As private equity firms continue to move to Singapore, KKR and General Atlantic opened offices last year, we speak to Luke Pais, Asean private equity leader at Ernst & Young, about the industry and the careers it’s creating.
In the global landscape of private equity, Singapore is seen as a location of substance, where there’s a proper regulatory framework in place and high-quality enforcement of regulations. Singapore is the capital hub for Southeast Asia, where wealth is concentrated and companies make regional decisions. And fund managers like to relocate here not only for business reasons but also because it’s a nice place to live. As more funds focus on Southeast Asia, fund managers with regional experience are increasingly in demand. The industry has become far more exciting over the last 10 years as Singapore has attracted a diverse range of capital that has resulted in a competitive market, more interesting deals, better opportunities for people and greater benefit to the investee companies.
In a typical PE fund set-up, a 10 person-strong headcount is considered large, but job opportunities will continue to grow, fuelled by an ever broadening base of deal activity and greater market penetration by PEs. Businesses increasingly realise that a partnership with a PE firm can bring real value. On the other hand, family-owned businesses sometimes use PE as an exit or retirement strategy, or conglomerates use it to offload non-core operations.
In today's world, where capital moves quickly across sectors and geographies, PE is considered a more stable and long-term source of capital. A typical PE fund holds an investment for three to five years during which it actively works to improve all aspects of the business. Therefore, a PE career can be stable and rewarding. PE executives also participate in the value they create through "carry" and some funds also have a policy where the executives doing the deal are given the opportunity to personally invest alongside the fund.
Long investment cycles mean they can't always source from other PE funds, so some jobs in 2013 will be filled by candidates from industry, investment banks, accounting firms and even law firms. Revenue-related PE roles, for example, are suited to senior advisory bankers, consultants or industry professionals. Big Four candidates with transactions exposure are considered when due-diligence, financial-analysis and model-building skills are a priority, especially at analyst level.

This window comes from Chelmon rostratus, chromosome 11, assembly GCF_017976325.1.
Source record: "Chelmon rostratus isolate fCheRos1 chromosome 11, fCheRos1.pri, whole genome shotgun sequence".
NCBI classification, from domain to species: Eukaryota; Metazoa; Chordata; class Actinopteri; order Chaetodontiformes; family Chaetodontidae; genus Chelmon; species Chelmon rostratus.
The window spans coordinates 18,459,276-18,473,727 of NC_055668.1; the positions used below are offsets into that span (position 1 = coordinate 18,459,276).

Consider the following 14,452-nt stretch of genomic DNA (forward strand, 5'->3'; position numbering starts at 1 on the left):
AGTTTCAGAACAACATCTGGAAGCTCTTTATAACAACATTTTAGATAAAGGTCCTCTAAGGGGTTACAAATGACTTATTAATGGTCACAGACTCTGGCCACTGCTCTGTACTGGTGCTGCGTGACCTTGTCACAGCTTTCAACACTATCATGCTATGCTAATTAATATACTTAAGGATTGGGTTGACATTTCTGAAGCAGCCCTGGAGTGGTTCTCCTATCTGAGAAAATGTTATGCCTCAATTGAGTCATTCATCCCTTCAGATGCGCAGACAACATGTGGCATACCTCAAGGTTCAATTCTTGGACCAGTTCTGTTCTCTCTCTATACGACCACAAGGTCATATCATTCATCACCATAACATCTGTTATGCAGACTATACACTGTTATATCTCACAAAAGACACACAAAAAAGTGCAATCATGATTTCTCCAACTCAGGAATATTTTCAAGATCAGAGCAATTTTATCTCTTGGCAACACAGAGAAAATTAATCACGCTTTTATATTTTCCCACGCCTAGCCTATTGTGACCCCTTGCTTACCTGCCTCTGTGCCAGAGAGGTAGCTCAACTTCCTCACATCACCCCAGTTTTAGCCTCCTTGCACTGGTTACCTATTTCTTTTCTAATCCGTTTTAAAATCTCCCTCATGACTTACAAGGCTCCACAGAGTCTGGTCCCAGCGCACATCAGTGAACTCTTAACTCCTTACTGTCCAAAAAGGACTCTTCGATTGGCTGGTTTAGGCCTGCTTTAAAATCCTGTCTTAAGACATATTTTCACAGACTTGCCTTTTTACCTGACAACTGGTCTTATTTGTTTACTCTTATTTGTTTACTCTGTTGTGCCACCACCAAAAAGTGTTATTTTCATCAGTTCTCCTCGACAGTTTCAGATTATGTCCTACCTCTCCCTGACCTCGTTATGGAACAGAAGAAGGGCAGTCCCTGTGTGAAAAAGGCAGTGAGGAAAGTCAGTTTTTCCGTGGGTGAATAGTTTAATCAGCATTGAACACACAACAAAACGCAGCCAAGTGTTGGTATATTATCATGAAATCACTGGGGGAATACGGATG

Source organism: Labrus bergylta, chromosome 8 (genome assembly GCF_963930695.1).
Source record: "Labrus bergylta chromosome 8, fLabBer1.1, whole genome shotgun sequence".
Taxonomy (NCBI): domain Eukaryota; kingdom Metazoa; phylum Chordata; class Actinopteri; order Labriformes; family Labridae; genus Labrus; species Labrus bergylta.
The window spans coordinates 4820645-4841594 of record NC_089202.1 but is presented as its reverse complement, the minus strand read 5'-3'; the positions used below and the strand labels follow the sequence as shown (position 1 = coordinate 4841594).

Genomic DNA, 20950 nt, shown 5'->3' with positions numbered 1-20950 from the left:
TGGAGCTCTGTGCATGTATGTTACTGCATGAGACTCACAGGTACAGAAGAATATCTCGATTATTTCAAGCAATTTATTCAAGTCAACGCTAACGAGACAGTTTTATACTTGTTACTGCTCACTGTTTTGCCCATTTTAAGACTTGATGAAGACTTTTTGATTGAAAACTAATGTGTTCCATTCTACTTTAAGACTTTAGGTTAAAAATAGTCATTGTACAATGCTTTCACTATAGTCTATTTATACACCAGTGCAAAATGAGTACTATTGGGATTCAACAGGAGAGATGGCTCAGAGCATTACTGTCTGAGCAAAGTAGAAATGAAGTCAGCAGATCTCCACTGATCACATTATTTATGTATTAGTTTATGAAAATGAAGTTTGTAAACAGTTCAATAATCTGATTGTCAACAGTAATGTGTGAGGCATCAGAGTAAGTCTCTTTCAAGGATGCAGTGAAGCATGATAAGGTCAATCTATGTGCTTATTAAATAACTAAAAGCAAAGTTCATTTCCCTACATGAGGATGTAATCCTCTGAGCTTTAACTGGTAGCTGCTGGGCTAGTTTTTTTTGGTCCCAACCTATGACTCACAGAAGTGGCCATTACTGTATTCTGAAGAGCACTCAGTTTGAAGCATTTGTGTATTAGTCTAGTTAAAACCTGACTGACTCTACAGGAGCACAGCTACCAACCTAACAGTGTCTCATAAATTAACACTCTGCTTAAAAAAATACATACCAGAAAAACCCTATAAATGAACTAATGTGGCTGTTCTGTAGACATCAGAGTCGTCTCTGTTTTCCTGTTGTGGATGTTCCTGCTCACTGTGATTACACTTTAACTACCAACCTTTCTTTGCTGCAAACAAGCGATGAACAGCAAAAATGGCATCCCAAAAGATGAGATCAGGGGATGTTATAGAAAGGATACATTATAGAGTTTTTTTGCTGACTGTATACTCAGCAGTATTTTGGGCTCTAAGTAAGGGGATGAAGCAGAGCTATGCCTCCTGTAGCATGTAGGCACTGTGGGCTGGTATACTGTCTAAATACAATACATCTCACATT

Indonesia is certainly considered ‘hot’ because of its demographics and economic growth – global and regional funds have been looking into it. It’s active, but it has to be seen in context: as far as closed deals are concerned, Singapore is way ahead. Many Indonesian companies just aren’t ready for PE investment yet. But having Indonesia investment experience certainly makes one's resume more sought after as a number of funds are looking to add Indonesian expertise.
As the sector matures in Singapore, some established funds have now gone through one or two investment cycles, leaving senior PE professionals with new career options. While some people set up their own funds or stay on to clinch a partnership, others may exit the industry after a few years. In a typical fund, you look at 100 opportunities for every one investment, which gives you exposure to C-level leaders across different sectors. After interacting with thousands of businesses, some people have a shot at setting up their own company from scratch. Family conglomerates also hire people with PE expertise.